Page 1 of 4 123 ... LastLast
Results 1 to 20 of 75

Thread: Sheep Camp

  1. #1
    Member
    Join Date
    Feb 2007
    Location
    Outside, unfortunately
    Posts
    76

    Default Sheep Camp

    Just wanted to post a couple questions on my upcoming TMA sheep hunt.

    I am looking at purchasing some Irish Setter Mountain Claw boots and would like to know if anyone has used these?

    Addititonally, trying to decide between an MSR Whisperlte Stove or a Jet boil stove. They are equally priced just curious with personal experiences with both, especially at elevation. I have heard that the jet boil canisters last longer then the white gas MSR canisters.

    Also, what are you opinions on the stretchy game bags you can buy at Fred Meyers for sheep meat?

    I cannot afford the Lowa's sheep boots, though I hear they are the best. This will probably be my last sheep hunt would love to have a matching ram for my other one, bookends

  2. #2
    Member
    Join Date
    Jan 2012
    Location
    big lake ak
    Posts
    342

    Default

    i don know about the jet boil but i have a whisper lite that works well and several propane mods. i take an apex multi fuel if i am going to climb or it is to cold. the apex will push anything that is pretty much a liquid. i have a set of irish setter rubber knee highs that i bought 2 years back and have used them on knight and perry climbing that slimy slope and the tread was great.

  3. #3
    Premium Member denalihunter's Avatar
    Join Date
    Apr 2006
    Location
    67 mi E of Cantwell, 68 mi W of Paxson
    Posts
    1,555

    Default

    I used the Jetboil and it worked great at 6000 feet. I also has the Lowa's and I feel they are the best. Lightweight, supportive and comfortable. THink they were around $125 or so. Not too bad as far as boots go nowadays.
    Experience Real Alaska! www.alpinecreeklodge.com

  4. #4
    Member
    Join Date
    Apr 2006
    Posts
    2,919

    Default

    on the boot ,when considering options I think one of the biggest things that never get adressed much it the tread/tread design and boot edges in paticular. I personally wear plastics and my boots only usually last several hunts due to the rounding of the edges. There are times in that wet hard packed shale that you have to kick in so to speak to get a foot hold to cross and other times when you are using the edge on the toe to climb, boots with out edges dont get a good grip and tend to roll out. And you also need to have the proper support to be able to stand on that edge(leaning into the mountain will usually make you slip)

    I have used the strechy game bage before you just want to make sure they are not the cheese cloth type

  5. #5
    Moderator LuJon's Avatar
    Join Date
    Mar 2007
    Location
    Palmer, AK
    Posts
    11,415

    Default

    Good points bear. For me a full shank is also key for the very same reason. It adds tortional rigidity that helps prevent roll when you can only kick in enough of a ledge for one side of the boot. My soon to be retired kennetreks did ok if the outside 1/2 of the boot was on the ledge but would roll if the ledge was under the inside 1/2. Next set of boots I will make sure that this problem is eliminated.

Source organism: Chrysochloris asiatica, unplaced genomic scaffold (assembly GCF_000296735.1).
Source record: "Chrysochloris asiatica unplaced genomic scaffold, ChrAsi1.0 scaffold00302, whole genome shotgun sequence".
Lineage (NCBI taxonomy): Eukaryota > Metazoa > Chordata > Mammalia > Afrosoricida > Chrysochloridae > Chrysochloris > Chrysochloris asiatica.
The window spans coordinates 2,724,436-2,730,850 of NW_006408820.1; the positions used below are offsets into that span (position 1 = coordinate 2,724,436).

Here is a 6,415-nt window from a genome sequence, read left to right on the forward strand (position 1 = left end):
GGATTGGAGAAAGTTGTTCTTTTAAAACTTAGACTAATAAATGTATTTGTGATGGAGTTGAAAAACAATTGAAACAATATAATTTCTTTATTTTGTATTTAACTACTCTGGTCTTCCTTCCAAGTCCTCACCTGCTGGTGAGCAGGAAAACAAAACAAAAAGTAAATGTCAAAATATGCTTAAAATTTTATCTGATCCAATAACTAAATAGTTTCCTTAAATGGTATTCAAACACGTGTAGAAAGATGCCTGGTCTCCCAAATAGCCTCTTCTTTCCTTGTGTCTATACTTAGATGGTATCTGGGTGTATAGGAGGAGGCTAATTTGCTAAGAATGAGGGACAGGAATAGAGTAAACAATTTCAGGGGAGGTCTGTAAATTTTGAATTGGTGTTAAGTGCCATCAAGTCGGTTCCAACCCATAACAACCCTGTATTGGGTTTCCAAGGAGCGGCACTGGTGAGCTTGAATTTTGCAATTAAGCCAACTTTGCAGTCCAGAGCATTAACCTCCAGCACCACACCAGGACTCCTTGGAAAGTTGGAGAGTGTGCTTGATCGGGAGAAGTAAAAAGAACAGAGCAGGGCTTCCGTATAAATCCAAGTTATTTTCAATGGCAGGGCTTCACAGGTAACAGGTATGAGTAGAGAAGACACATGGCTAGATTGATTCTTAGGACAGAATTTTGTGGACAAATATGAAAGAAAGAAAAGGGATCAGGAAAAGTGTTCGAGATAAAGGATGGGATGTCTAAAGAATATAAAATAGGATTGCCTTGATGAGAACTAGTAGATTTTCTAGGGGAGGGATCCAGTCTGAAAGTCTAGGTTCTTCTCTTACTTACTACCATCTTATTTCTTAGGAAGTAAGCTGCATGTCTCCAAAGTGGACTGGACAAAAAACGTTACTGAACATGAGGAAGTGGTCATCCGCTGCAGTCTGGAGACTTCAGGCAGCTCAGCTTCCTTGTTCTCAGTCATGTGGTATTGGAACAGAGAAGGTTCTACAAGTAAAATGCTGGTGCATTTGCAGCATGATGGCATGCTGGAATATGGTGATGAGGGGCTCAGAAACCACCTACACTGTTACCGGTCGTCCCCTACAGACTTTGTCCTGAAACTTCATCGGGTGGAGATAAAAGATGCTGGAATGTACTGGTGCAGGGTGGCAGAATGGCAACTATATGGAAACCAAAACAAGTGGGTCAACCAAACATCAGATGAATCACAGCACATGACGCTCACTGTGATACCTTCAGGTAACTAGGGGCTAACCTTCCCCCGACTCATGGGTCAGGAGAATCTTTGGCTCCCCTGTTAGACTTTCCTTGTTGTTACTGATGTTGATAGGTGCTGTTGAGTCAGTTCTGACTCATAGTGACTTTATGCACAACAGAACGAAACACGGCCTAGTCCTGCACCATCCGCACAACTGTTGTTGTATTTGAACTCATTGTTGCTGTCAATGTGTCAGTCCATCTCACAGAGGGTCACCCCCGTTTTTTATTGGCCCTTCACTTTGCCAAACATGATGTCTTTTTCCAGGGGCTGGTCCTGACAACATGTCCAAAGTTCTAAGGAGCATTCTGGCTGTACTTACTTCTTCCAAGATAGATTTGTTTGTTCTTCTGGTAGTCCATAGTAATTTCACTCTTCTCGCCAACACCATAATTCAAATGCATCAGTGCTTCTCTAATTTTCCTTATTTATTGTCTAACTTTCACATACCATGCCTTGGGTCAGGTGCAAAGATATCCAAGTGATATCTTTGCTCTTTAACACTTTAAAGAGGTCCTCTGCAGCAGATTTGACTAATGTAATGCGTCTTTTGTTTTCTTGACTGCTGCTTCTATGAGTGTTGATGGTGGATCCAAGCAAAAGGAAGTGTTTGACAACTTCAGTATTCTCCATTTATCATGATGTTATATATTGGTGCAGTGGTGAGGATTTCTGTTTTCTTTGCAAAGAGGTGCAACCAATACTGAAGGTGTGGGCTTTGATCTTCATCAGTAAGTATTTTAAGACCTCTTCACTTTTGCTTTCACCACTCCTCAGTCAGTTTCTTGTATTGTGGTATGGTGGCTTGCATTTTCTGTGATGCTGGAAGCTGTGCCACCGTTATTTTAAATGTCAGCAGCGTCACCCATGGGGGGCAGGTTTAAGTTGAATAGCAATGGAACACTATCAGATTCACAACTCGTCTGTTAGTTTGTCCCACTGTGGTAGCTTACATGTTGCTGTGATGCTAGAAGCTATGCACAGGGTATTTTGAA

6. #6
    Member 4merguide's Avatar
    Join Date
    Feb 2012
    Location
    Kenai Peninsula, Alaska
    Posts
    9,748

    Default

    I just googled the Irish Setter boot's you mention. I wouldn't go with that type of boot in the rocks. IMO, you want a boot with exceptional ankle support. Meaning having something quite rigid around your ankle where your whole leg would have to roll, before your ankle would. This is why many use hard plastic boots as well. They may be a bit harder on the knees but they will save your ankles. If this may be your last sheep hunt, you want to make it as comfortable as you can don't you? I know you said you can't afford much, but try and put out as much as you can for a good mountain boot, that will provide REAL GOOD ankle support to make sidehilling a WHOLE lot easier. Even though you may not hunt sheep again, you'll still have them and can use them on other types of hunts. I used mine to hunt moose and caribou as well.

  7. #7
    Member
    Join Date
    Feb 2007
    Location
    Outside, unfortunately
    Posts
    76

    Default

    Thanks for the replies. I priced the Lowa Sheep Hunter boots and they are over $400. I used Rocky matterhorns on my last sheep hunt 15 years ago and they held up fairly well but I no longer have them. I will look for boots with better ankle support and will be using trekking poles as well. The stove is probably great either way i go. Just thought it would easier to carry the propane canisters for the jet boil instead of pouring white gas for the MSR. The Irish Setter Mountain Claws http://www.endless.com/s/ref=topnav_...26pageCode%3Dd appears to have a great tread pattern and they don't require a long break-in period.

    Thanks for your tips.

  8. #8
    Member bnkwnto's Avatar
    Join Date
    Sep 2006
    Location
    Eagle River Alaska, United States,
    Posts
    540

    Default

    My first sheep hunt I used regular leather danner boots and I busted out the seams. I had wet, hurting feet for the whole trip. For my next boots I bought cabelas meindl boots and they have held up for several seasons. Last year I switched to kenetrecs because I got a good deal on camofire.com and they worked awesome. Good luck on your hunt. I had the TMA tag last year and it was an awesome hunt.

    Whatever boot you decide on make sure they are well broken in ahead of time.

  9. #9
    Member
    Join Date
    Apr 2006
    Posts
    2,919

    Default

    these are my boots after a sheep and goat hunt....note all the cuts from shale and rocks

  10. #10
    Member
    Join Date
    Apr 2006
    Posts
    2,919

    Default

    and one more,edges are gone

  11. #11
    Sponsor Duckhunter01's Avatar
    Join Date
    Jun 2008
    Location
    Anchorage, Trapper Creek, Seward
    Posts
    1,799

    Default

    JetBoil,,hands down, but again it is personnel preference, Kenetrek 400 boots or meindl boots.

    My 2 cents.

    If these are your only real questions pertaining to the TMA hunt.. sounds like you are good to go..good luck and congrats on the tag. looking forward to drawing that tag one day myself.